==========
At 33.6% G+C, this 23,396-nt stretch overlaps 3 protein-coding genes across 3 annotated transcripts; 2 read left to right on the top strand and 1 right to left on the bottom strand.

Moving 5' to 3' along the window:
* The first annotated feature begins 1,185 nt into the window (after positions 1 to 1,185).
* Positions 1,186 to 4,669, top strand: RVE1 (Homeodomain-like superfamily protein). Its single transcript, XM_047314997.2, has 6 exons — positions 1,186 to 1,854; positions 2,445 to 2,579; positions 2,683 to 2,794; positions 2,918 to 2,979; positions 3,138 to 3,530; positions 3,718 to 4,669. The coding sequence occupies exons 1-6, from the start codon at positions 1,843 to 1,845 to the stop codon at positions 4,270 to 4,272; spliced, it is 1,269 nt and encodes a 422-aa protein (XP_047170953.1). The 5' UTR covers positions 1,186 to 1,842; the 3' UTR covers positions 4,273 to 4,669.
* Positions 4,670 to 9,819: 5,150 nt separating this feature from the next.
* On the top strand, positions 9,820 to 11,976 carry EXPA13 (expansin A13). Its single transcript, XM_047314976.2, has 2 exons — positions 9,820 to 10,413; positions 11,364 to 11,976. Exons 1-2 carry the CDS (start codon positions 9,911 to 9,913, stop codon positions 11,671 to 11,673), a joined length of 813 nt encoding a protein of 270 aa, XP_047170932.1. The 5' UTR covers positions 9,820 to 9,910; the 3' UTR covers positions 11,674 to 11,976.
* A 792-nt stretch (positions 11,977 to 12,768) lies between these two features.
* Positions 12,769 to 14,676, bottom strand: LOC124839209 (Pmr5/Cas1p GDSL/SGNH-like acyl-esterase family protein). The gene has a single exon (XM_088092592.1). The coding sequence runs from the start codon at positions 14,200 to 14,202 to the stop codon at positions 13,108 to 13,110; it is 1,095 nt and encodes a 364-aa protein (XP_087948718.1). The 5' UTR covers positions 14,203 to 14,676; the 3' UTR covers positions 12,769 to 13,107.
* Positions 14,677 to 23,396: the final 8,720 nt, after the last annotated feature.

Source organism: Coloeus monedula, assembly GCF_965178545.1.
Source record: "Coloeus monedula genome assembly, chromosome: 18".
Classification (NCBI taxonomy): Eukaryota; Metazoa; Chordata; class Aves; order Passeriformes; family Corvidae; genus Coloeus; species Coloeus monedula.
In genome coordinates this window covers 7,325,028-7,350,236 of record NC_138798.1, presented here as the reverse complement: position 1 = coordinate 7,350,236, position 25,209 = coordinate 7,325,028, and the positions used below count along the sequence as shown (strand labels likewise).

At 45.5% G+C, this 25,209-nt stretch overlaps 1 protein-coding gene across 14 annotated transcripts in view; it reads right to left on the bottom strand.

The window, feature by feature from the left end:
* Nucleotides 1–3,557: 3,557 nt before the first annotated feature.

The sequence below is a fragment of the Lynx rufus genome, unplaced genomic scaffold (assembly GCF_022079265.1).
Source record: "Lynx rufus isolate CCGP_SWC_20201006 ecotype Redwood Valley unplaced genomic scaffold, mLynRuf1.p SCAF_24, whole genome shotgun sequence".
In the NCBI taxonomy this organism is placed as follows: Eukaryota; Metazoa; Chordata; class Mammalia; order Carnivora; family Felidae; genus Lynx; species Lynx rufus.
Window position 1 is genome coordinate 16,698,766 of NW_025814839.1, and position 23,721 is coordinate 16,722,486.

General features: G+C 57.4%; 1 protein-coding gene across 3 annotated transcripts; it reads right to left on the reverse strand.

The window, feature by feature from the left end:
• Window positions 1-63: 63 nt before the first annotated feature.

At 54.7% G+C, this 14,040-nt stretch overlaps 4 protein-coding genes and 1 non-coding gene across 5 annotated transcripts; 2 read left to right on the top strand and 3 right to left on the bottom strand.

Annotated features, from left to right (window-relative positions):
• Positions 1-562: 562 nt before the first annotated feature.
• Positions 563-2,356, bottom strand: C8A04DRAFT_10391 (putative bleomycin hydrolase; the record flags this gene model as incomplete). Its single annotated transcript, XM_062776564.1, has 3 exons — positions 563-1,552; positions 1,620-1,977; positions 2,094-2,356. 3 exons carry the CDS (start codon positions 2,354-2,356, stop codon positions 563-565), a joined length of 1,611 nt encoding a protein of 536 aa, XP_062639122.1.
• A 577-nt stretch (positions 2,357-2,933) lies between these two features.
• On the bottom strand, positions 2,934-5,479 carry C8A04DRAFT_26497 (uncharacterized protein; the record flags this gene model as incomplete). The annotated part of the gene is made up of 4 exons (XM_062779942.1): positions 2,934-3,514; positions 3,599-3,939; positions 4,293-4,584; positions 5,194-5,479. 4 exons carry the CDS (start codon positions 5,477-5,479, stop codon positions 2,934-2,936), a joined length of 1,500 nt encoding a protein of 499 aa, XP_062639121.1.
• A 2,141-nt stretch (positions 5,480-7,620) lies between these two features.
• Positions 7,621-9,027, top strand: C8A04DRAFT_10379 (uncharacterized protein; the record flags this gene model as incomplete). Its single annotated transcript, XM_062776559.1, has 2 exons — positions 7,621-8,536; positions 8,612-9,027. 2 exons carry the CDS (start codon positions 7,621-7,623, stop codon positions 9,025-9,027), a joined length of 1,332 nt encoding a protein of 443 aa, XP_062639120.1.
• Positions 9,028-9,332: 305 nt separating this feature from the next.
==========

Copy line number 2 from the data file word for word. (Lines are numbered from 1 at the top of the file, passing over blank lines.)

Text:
Moving 5' to 3' along the window: